The latest research to correlate the increased severity of storm surge activity with climate change comes from Aslak Grinsted who works at the Centre for Ice and Climate at the Niels Bohr Institute at the University of Copenhagen. In his paper, which has just been published in Proceedings of the National Academy of Science, Grinsted proposes a new combined model to prognosticate hurricane surge threats — one that compares the record of hurricane activity in the Atlantic based on storm surge statistics (extracted from tide gauges) to changes in global temperature patterns.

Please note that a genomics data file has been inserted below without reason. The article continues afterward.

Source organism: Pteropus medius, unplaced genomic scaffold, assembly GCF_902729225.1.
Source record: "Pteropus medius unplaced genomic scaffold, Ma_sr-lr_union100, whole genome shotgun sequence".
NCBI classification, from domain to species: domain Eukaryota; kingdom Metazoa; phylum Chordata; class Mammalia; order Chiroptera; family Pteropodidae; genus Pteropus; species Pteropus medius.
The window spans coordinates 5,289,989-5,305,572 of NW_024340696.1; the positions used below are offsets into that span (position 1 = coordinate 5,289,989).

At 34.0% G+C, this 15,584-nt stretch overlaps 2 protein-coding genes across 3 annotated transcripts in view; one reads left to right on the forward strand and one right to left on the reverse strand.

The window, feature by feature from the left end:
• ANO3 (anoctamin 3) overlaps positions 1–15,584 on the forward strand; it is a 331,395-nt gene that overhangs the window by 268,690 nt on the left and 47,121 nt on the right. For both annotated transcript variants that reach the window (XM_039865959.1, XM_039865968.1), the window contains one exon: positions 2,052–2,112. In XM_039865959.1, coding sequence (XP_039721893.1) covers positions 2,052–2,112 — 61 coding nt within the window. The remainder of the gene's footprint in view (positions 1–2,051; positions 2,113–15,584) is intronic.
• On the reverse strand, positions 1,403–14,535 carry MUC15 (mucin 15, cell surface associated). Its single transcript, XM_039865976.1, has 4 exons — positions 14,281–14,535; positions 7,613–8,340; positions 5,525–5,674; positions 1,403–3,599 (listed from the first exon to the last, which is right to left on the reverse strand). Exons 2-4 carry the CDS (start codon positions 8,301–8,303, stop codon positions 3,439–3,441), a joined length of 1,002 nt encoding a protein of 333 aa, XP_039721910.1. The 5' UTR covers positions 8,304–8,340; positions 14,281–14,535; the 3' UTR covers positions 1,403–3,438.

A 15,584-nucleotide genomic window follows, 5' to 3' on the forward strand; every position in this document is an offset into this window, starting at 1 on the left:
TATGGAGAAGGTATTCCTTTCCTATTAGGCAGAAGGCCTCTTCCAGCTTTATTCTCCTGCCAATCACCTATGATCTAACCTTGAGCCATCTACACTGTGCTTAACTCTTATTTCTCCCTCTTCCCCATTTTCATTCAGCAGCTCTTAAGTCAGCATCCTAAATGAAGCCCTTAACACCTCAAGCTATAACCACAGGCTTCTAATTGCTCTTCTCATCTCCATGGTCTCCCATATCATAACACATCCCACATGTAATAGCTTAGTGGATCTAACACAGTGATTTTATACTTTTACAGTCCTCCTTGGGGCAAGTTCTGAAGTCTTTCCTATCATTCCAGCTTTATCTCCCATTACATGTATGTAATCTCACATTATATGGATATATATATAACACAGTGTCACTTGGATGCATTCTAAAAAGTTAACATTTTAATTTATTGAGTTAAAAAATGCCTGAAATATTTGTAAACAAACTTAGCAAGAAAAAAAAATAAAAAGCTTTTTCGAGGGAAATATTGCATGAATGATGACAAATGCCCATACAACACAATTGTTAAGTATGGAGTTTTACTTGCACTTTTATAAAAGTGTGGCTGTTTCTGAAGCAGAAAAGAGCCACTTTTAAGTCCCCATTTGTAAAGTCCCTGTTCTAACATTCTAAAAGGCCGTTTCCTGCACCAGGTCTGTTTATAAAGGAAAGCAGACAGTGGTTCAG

- If the average global temperature increases by 0.4 degrees Celsius, we can expect to see a doubling in the frequency of storm surges like the one following Katrina
- Should temperatures increase by one degree, these events will occur with three to four times the frequency
- A two degree increase in global temperature will result in about 10 times as many extreme storm surges
If Grinsted’s two degree prediction comes to pass, we can expect a Katrina-like hurricane once every two years. Worse, with rising sea levels, the destructiveness of the surges could be greatly exacerbated.